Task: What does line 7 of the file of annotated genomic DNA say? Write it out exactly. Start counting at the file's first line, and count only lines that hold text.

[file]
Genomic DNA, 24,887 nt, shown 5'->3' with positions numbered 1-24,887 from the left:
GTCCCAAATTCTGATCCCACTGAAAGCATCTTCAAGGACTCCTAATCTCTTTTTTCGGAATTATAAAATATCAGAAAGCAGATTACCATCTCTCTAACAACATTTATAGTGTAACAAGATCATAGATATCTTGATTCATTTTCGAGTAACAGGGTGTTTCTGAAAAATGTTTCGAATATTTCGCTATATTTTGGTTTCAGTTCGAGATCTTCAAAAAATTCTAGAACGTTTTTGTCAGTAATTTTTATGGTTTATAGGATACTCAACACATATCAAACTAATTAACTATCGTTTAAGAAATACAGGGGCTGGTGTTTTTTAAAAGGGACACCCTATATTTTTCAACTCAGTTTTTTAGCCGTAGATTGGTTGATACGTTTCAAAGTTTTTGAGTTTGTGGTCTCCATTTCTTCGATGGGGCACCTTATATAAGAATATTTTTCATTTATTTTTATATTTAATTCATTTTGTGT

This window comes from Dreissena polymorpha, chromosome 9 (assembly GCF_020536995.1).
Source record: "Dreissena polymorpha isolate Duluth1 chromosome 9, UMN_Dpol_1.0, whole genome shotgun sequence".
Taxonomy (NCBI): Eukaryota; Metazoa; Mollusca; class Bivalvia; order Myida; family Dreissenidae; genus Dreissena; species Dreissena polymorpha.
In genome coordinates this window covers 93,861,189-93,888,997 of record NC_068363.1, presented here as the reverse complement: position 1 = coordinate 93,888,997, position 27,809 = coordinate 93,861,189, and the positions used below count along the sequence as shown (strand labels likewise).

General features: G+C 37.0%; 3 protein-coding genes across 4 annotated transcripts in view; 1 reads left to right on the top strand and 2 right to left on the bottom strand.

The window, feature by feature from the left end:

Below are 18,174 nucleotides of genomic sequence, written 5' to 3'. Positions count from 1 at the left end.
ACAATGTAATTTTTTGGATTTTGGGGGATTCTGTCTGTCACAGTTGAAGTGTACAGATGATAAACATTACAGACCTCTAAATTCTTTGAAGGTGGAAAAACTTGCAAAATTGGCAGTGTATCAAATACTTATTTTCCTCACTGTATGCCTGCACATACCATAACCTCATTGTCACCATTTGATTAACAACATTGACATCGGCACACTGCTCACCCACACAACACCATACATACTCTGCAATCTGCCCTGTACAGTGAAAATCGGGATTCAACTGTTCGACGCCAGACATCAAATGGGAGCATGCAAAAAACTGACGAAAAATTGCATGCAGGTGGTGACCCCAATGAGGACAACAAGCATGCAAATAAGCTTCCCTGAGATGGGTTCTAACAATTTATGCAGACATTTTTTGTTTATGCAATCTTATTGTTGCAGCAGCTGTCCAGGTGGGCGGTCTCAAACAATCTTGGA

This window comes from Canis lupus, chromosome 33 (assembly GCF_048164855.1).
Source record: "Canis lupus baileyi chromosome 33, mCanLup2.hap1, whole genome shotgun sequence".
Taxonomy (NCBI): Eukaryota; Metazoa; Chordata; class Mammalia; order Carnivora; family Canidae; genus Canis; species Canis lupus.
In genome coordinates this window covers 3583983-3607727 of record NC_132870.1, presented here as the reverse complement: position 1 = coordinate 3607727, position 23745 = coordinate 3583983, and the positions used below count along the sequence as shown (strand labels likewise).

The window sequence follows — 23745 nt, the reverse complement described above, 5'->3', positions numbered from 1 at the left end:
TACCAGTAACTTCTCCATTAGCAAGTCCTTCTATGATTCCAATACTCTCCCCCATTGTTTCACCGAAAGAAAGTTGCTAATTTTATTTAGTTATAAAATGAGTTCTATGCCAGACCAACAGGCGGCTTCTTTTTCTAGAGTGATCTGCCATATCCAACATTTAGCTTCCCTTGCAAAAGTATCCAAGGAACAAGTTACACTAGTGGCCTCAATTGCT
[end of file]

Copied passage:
General features: G+C 37.0%; 3 protein-coding genes across 4 annotated transcripts in view; 1 reads left to right on the top strand and 2 right to left on the bottom strand.